The National Football League recently held their annual owner’s meeting in Orlando, Florida and as always the rules committee convened to discuss possible rule changes. Each year these proposed rule changes are usually in direct response to events that happened the previous season, and this year’s suggestions were no different.
This year’s most anticipated point of review was an attempt to clarify what actually constitutes as a reception in the NFL. The ‘Catch Rule’ received some revised verbiage in hopes of providing teams, referees, and fans with a cleaner definition of a catch to help prevent mass confusion and instant replay debacles, like last season. Under the new parameters many of the plays previously ruled as a non-catch due to an individual’s rule interpretation will now be ruled a catch.
Some will say this all comes a little too late, but I say better late than never.
The committee discussed possibly changing the pass interference penalty from a spot foul to a 15-yard infraction, like it is presently enforced in the college games, but ended up voting against such an action. The committee definitely made the right decision in this instance as some rules are just fine the way they are, and I feel this rule change would have had a disastrous impact on the professional game.
The playing field is too evenly matched at the NFL level to lessen the impact of a pass interference call. Why would a defensive back ever risk giving up a long pass play or touchdown, even if he had decent coverage, when he could simply interfere with the receiver, take the 15-yard penalty, and regroup for the next play.
The Pittsburgh Steelers were the beneficiary of many pass interference spot fouls last season, especially Antonio Brown. He dominated a multitude of defensive backs so badly they were left no choice but to grab him trying to prevent another big play or score. This would happen even more frequently if it only resulted in a 15-yard mark off.
Taking a closer look at some of the higher rated cornerbacks from last season reveals some players are already implementing this strategy. While their stats suggested they had only given up a single touchdown pass or two during the season, their play on the field shows perpetual defensive holding and illegal contact down the field. They resort to these tactics so often throughout the game it is nearly impossible for the referee to penalize every infraction. Richard Sherman and the Jaguars corners are a few who immediately come to mind.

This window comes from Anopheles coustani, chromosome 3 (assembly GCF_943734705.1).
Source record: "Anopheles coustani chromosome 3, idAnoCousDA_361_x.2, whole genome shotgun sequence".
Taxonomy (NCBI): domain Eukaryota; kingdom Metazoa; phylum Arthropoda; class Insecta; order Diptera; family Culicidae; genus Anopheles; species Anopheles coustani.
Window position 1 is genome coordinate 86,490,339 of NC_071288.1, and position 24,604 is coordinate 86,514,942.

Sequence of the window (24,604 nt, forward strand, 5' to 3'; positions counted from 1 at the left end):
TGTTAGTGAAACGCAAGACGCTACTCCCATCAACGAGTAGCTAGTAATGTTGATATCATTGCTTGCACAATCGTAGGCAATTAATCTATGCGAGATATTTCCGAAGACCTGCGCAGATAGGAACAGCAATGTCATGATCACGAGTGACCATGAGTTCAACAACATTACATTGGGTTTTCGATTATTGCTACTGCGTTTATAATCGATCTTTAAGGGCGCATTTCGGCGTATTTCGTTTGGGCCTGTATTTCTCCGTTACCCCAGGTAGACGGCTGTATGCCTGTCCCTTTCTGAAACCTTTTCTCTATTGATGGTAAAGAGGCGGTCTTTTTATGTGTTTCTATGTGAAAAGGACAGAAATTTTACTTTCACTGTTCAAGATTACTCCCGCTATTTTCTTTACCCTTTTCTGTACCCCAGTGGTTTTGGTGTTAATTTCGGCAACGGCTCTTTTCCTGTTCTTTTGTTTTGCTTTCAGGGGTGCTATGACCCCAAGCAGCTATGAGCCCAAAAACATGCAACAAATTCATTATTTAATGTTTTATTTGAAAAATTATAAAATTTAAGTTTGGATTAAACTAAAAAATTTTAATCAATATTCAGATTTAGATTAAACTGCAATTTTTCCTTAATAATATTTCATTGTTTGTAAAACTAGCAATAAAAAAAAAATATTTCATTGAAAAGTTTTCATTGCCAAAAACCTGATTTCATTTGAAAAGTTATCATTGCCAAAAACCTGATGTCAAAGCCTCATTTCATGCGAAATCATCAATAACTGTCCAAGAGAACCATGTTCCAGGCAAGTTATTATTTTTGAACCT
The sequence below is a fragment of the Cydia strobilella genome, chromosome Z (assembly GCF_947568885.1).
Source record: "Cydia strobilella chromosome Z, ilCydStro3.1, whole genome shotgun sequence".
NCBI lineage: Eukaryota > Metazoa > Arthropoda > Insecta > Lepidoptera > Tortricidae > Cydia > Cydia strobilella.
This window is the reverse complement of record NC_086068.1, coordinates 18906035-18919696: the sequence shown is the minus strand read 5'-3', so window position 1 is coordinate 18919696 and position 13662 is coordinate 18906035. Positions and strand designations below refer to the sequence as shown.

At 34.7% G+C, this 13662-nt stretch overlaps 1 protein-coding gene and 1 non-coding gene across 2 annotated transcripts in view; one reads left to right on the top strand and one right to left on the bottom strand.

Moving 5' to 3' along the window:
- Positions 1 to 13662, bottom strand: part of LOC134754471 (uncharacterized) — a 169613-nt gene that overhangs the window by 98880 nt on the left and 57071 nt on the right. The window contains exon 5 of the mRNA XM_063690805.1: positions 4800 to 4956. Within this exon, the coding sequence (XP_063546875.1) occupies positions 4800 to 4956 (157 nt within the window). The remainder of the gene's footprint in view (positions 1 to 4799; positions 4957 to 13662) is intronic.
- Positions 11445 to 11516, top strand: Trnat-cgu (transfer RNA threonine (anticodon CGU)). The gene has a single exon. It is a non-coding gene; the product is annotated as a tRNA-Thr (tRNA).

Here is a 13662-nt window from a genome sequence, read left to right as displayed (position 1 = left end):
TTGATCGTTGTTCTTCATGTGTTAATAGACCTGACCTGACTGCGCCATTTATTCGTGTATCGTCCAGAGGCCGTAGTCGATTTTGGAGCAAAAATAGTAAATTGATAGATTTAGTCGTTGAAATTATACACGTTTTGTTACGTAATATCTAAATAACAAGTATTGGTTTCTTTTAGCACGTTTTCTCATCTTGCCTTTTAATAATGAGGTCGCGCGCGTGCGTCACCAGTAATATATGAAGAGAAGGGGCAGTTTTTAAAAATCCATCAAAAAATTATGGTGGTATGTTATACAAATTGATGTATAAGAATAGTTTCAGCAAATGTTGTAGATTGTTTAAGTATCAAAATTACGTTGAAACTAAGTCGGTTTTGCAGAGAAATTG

The rule change voted into existence that will undoubtedly have the biggest impact on the game next season is the new targeting rule. The new rule will penalize a player for lowering his helmet prior to making a tackle. This rule change is the natural progression of the Heads Up program and is imperative in the continued evolution of the game of football.
I applaud the NFL for their commitment to providing a safer work environment for not only their players, but all participants at every level of football.
My only concern with this rule change lies in the league officials ability to interpret and enforce said rule.
There are sure to be hiccups along the way, but all progress has to deal with some resistance.
I am an old school football fan of my beloved Pittsburgh Steelers and am usually resistant to change. I admit to being more than a little concerned about what affect this inevitable rule alteration will have on the game so many of us grew up watching and playing. I achieved a new perspective; an epiphany if you will, after a recent discussion with a family member about this very subject.
Looking back through the years, the NFL has implemented many rule changes regarding player safety which have positively impacted the game. Some of these changes should have been no-brainers. Thankfully, a player can no longer clothesline an opponent, spear a fallen player, pile-drive an adversary on his head, plaster cast their forearms and bash an opponent over the head, just to name a few examples. I know this all sounds like an episode of the Three Stooges but they all used to occur regularly in the NFL.
A more recent example of a positive rule change is the horse collar tackle penalty. This was a necessary rule change that has helped prevent many season or career ending injuries.
During our discussion I was asked who was the best tackler I ever watched. My mind immediately went to Jack Lambert. I remembered how he almost never missed a tackle. Always had his head up to see the ball carrier, wrapped his arms, and drove through the tackle. It was always a violent collision but I don’t ever recall him making initial contact with the crown of his helmet. He played under the adage that you never lose sight of what you are about to hit. Players of all ages need to watch his game film to learn proper tackling technique.
Football can continue this positive evolution if the league can make these necessary changes under the realization that it will always be a physical sport, yet they must protect the integrity of the game.
NFL Commissioner Roger Goodell stated the helmet is to be used for protection, not as a weapon. That sounds like a reasonable request to me and a mission statement we all should be able to get behind.
I believe this new targeting rule can be a step in the right direction, but we must be prepared for some growing pains. In the end it will all be worth it.
The health and well being of our youth participants and future gridiron greats depends on it!